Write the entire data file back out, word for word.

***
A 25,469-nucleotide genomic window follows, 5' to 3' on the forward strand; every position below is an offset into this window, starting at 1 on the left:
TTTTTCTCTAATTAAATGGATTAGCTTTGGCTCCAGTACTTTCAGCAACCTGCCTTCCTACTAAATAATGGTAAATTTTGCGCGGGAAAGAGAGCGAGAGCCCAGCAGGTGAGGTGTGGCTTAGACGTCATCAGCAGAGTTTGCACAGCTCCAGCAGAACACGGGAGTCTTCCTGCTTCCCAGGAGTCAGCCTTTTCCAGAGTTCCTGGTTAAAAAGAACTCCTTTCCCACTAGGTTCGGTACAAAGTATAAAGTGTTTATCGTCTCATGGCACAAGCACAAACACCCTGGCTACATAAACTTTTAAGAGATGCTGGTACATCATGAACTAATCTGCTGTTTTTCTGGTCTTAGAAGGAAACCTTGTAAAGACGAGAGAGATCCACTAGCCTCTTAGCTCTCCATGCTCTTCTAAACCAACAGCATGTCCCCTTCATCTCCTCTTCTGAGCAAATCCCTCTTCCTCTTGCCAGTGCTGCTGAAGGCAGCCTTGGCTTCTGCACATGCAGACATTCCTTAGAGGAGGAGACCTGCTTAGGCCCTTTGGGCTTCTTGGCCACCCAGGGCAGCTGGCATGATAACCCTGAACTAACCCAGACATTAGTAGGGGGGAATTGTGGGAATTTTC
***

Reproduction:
A 25,469-nucleotide genomic window follows, 5' to 3' on the forward strand; every position below is an offset into this window, starting at 1 on the left:
TTTTTCTCTAATTAAATGGATTAGCTTTGGCTCCAGTACTTTCAGCAACCTGCCTTCCTACTAAATAATGGTAAATTTTGCGCGGGAAAGAGAGCGAGAGCCCAGCAGGTGAGGTGTGGCTTAGACGTCATCAGCAGAGTTTGCACAGCTCCAGCAGAACACGGGAGTCTTCCTGCTTCCCAGGAGTCAGCCTTTTCCAGAGTTCCTGGTTAAAAAGAACTCCTTTCCCACTAGGTTCGGTACAAAGTATAAAGTGTTTATCGTCTCATGGCACAAGCACAAACACCCTGGCTACATAAACTTTTAAGAGATGCTGGTACATCATGAACTAATCTGCTGTTTTTCTGGTCTTAGAAGGAAACCTTGTAAAGACGAGAGAGATCCACTAGCCTCTTAGCTCTCCATGCTCTTCTAAACCAACAGCATGTCCCCTTCATCTCCTCTTCTGAGCAAATCCCTCTTCCTCTTGCCAGTGCTGCTGAAGGCAGCCTTGGCTTCTGCACATGCAGACATTCCTTAGAGGAGGAGACCTGCTTAGGCCCTTTGGGCTTCTTGGCCACCCAGGGCAGCTGGCATGATAACCCTGAACTAACCCAGACATTAGTAGGGGGGAATTGTGGGAATTTTC